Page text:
The second James Bond film 'From Russia with Love' premieres in London

From Russia with Love is a 1963 British spy film and the second in the James Bond film series produced by Eon Productions, as well as Sean Connery's second role as MI6 agent James Bond. It was directed by Terence Young, and written by Richard Maibaum and Johanna Harwood, based on Ian Fleming's similarly named 1957 novel.

Pan Am begins regular flights around the world

Pan Am was the largest international air carrier in the United States from 1927 until its collapse in 1991. Originally, it was founded as a scheduled air mail and passenger service flying between Florida and Cuba. Pan Am is credited for the widespread of jet aircraft or jumbo jets.


The first team wins a championship after relocating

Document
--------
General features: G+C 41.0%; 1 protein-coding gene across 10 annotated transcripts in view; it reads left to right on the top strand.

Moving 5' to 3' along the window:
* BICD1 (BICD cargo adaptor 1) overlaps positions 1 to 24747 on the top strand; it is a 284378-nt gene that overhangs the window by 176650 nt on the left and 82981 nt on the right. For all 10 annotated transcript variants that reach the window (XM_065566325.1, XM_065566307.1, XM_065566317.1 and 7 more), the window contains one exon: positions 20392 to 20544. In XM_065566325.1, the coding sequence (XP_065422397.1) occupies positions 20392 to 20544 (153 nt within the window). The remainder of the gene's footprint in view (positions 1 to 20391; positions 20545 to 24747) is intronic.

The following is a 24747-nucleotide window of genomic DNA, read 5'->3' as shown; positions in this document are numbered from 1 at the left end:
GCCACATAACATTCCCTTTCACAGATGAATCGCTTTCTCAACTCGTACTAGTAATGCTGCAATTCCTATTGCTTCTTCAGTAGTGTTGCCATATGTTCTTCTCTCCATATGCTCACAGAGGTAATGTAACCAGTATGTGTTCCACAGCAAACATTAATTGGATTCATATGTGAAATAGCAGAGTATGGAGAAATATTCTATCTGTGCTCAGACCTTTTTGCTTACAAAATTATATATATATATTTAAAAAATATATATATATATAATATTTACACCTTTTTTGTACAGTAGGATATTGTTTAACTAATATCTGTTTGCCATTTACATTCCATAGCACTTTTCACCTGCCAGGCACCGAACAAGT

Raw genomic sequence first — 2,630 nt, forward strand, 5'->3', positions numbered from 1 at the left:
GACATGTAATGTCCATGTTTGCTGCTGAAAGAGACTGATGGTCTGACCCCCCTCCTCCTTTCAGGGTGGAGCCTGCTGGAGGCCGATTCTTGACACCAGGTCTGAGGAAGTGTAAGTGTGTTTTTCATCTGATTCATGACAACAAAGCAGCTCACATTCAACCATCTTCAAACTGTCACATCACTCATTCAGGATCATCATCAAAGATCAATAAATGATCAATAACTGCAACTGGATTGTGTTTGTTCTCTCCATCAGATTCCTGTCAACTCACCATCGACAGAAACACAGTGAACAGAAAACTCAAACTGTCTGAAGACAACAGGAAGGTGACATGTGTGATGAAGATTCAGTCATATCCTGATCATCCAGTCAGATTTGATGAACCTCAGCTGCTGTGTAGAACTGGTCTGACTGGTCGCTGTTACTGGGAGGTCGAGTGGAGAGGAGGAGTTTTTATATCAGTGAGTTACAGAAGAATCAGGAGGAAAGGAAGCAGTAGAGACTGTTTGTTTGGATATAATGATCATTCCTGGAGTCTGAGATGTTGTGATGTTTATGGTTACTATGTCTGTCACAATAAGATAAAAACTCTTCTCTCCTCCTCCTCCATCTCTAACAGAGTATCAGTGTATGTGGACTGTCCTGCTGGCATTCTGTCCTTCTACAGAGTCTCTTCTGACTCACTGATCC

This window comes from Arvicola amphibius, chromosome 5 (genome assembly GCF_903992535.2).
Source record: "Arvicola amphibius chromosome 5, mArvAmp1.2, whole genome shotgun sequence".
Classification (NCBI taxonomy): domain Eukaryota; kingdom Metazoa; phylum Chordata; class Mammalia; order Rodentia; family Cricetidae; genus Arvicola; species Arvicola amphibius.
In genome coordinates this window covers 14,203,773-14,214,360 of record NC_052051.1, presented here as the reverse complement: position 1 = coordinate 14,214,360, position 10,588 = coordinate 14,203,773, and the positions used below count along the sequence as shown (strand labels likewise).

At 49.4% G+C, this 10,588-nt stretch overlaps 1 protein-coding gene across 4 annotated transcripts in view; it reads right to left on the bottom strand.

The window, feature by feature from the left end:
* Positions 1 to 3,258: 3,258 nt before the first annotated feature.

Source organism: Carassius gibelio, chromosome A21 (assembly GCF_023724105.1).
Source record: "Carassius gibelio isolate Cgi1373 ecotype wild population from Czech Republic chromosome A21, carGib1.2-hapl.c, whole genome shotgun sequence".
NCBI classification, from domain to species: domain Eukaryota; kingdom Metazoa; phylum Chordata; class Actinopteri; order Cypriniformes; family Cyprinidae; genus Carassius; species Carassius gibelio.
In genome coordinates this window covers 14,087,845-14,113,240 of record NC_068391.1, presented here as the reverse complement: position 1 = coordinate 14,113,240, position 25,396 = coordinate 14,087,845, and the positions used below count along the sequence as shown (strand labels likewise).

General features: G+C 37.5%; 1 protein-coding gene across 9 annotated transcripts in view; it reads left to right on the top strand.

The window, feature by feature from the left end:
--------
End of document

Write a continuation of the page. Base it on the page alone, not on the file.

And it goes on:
The Milwaukee Braves team won its first and only World Series championship while based in Milwaukee. The Braves won 95 games and lost 59 to win the National League pennant by eight games over the second-place St. Louis Cardinals.

'Love Me Tender' entrees the US chart for a 19-week stay

Elvis Presley recorded and published the song “Love Me Tender” from the movie of the same name. Presley performed the song shortly before its release, resulting in more than a million advance orders. The single topped 4 US Billboard charts, staying at No. 1 for several weeks. It has been featured in many other movies since then.

Truman signs Mutual Security Act

The Mutual Security Act was an American foreign aid program to help poor countries develop and to contain the spread of communism. It was signed by President Harry S. Truman with an annual budget of $7.5 billion for military, economic, and technical foreign aid.